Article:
Some thinking inspired by Paul Gilbert of LBC Wise Counsel...I hope
Shortly after Christmas I was privileged to spend a weekend exploring the Normandy beaches and the associated memorials with my eldest daughter as part of her research for her dissertation looking at what the French remember, how and why. I was struck by many things - a quote from Churchill on a 1948 memorial was particularly poignant for example - "Men will be proud to say I am a European. We hope to see a Europe where men of every country will think as much of being European as belonging to their native land. We hope that wherever they go in the European continent they will truly feel here I am at home".
What struck me most was a combination of the extraordinary collaboration, enterprise, courage and sacrifice the liberation of Europe entailed, coupled with the solemn determination to build a better world out of the ashes of that war and the humble nobility of the leaders, political and military, as they set about doing so. The contrast with the self interested, short sighted and populist quality of our current generation of leaders could not have been greater. That the earlier generation knew all too well the sacrifice they were facing was born out by a simple stone laid to mark where the first graves for casualties had been dug, across the road from the landing beach, with an inscription that said the first cemeteries had been planned to be several kilometres further inland but too many had died too soon for that to be possible and earlier graves had had to be dug.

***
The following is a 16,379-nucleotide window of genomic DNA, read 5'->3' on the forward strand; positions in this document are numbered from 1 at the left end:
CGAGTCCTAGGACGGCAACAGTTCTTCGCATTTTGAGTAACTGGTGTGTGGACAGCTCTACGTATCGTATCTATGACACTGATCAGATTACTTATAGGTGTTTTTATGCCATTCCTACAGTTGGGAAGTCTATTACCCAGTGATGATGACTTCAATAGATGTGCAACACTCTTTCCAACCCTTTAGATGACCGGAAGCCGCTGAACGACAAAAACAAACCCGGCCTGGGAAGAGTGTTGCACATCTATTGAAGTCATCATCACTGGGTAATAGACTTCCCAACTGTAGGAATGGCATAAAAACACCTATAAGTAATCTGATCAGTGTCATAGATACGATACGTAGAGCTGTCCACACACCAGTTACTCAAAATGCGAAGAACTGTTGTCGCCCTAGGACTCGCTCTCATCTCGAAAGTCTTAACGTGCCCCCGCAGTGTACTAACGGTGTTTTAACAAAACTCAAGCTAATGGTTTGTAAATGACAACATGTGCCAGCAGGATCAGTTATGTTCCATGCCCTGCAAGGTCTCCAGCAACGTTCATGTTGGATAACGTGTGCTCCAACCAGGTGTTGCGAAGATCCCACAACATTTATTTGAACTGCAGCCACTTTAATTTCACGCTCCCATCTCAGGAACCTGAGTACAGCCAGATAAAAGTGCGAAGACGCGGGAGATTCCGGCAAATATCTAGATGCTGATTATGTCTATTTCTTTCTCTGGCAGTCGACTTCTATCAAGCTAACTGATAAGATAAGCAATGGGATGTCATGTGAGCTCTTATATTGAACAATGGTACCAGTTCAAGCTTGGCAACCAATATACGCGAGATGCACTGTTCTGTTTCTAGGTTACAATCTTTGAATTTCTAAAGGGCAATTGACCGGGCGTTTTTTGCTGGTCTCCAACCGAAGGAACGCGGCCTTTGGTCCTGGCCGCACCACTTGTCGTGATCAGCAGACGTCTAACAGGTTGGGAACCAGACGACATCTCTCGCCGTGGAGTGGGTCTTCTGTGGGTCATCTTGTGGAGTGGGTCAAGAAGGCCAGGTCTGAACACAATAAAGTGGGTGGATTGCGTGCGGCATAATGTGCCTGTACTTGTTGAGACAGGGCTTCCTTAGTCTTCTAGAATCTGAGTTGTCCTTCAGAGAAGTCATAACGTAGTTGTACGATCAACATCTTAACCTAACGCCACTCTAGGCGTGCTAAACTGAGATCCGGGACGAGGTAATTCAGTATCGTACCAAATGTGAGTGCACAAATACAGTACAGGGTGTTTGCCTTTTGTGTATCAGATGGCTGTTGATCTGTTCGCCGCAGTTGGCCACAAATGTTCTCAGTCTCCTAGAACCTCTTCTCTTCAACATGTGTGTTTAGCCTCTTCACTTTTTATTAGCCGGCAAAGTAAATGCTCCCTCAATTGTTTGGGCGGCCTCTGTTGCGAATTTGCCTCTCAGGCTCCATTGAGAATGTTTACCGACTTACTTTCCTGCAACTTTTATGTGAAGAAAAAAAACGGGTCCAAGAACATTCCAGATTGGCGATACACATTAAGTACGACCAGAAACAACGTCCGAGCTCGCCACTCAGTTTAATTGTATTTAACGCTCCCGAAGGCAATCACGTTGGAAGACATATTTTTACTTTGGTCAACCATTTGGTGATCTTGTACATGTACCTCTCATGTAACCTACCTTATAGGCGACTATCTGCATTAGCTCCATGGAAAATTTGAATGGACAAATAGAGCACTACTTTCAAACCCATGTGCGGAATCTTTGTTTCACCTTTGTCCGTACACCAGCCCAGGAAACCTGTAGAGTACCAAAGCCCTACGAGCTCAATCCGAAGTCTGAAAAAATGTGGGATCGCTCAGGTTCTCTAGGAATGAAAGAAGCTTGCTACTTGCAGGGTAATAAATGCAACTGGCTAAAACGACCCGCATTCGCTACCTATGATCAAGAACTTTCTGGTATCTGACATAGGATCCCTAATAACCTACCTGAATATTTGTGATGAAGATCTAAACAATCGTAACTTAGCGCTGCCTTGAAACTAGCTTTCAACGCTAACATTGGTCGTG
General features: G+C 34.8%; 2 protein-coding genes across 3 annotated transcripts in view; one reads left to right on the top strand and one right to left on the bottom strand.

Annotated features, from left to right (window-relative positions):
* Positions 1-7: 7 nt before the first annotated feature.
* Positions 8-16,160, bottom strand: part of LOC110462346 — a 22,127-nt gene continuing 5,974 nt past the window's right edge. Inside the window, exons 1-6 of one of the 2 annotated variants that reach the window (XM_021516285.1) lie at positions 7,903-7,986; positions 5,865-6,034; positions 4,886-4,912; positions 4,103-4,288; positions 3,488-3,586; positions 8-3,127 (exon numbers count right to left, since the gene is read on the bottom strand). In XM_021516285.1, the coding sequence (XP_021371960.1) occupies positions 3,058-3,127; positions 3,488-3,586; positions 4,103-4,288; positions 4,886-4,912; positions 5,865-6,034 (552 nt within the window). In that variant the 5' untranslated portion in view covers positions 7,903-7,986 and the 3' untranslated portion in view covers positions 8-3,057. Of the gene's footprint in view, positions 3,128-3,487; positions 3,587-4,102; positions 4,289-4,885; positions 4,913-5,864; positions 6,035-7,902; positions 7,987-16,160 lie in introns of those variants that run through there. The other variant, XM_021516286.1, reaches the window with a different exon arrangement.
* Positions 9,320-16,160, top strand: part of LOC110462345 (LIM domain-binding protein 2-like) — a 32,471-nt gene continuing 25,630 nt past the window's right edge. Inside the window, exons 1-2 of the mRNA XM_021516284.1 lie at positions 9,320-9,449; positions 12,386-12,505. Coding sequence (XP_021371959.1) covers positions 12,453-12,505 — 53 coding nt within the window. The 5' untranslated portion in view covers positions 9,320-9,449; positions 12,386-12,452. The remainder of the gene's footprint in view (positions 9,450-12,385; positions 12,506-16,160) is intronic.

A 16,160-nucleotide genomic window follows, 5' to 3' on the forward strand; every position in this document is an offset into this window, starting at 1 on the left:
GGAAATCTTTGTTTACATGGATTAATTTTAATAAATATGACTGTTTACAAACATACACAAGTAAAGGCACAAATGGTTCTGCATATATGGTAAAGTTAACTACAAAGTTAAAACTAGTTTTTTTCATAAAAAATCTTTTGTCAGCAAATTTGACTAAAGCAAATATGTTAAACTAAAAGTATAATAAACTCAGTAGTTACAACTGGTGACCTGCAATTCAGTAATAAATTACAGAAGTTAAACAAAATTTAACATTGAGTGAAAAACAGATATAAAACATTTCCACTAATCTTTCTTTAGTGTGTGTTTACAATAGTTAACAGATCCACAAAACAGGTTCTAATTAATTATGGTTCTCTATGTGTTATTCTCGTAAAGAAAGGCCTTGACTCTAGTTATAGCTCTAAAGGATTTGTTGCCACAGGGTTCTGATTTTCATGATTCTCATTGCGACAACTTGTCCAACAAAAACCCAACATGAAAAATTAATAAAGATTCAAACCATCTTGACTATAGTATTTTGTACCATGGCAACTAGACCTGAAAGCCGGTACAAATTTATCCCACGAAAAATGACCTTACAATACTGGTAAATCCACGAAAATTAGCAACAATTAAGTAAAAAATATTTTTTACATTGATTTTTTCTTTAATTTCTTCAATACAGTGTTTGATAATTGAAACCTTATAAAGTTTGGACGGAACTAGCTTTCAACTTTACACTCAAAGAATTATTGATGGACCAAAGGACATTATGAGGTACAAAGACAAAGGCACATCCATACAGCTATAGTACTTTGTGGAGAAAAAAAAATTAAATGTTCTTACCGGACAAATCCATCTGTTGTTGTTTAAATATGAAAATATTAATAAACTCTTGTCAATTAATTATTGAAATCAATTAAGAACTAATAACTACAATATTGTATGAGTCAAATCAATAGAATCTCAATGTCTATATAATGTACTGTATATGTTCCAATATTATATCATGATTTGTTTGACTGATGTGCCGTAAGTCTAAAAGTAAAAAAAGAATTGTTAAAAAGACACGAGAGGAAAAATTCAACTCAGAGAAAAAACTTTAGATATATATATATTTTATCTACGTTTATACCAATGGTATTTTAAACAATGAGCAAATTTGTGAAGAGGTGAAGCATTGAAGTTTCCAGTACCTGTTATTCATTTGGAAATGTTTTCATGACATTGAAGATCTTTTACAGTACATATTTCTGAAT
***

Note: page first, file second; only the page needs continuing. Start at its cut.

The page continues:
We have just marked the 75th anniversary of VE Day, the culmination of that campaign. Its success may look an assured inevitability with the hindsight we now enjoy. It wasn't at the time. The celebrations that were planned were of course muted by the restrictions imposed for our generation's great challenge, Covid-19. Which brings me to my point.
Aside from the birth of the cold war, the aftermath of the Second World War also saw a solemn commitment across the globe to learn from what had happened and to work together to build a better world with all the effort and sacrifice that would entail. We have that same opportunity now, each one of us, as we begin to emerge from the depths of the Coronavirus crisis. For too many decades our nations, corporations and other enterprises, and our leaders have seemed to be locked in a pursuit of financial gain as the primary goal and measurement of success, as if that alone would bring us happiness and fulfilment when all the time we knew the absurd falsity of that analysis.
Mental health awareness week begins next week, with its theme one of kindness. Could we possibly embrace kindness not just as a theme for one week in May but as the basis for how we live and as a guiding purpose for decades to come? It will not be easy and will not come at once but, as the old adage has it, the mark of a civilised society is one in which old men plant trees in whose shade they may never sit. Kindness to ourselves, to each other and to the planet. It feels like something few could argue with? It might have seemed unthinkable a few months ago but maybe a legacy of Covid-19 is the ability to think big and perhaps the virus has already created a sufficiently changed societal landscape and outlook that would enable and embrace the change.
Maybe enough of us are now brave enough to advocate for that change? If so, it is our time to lead.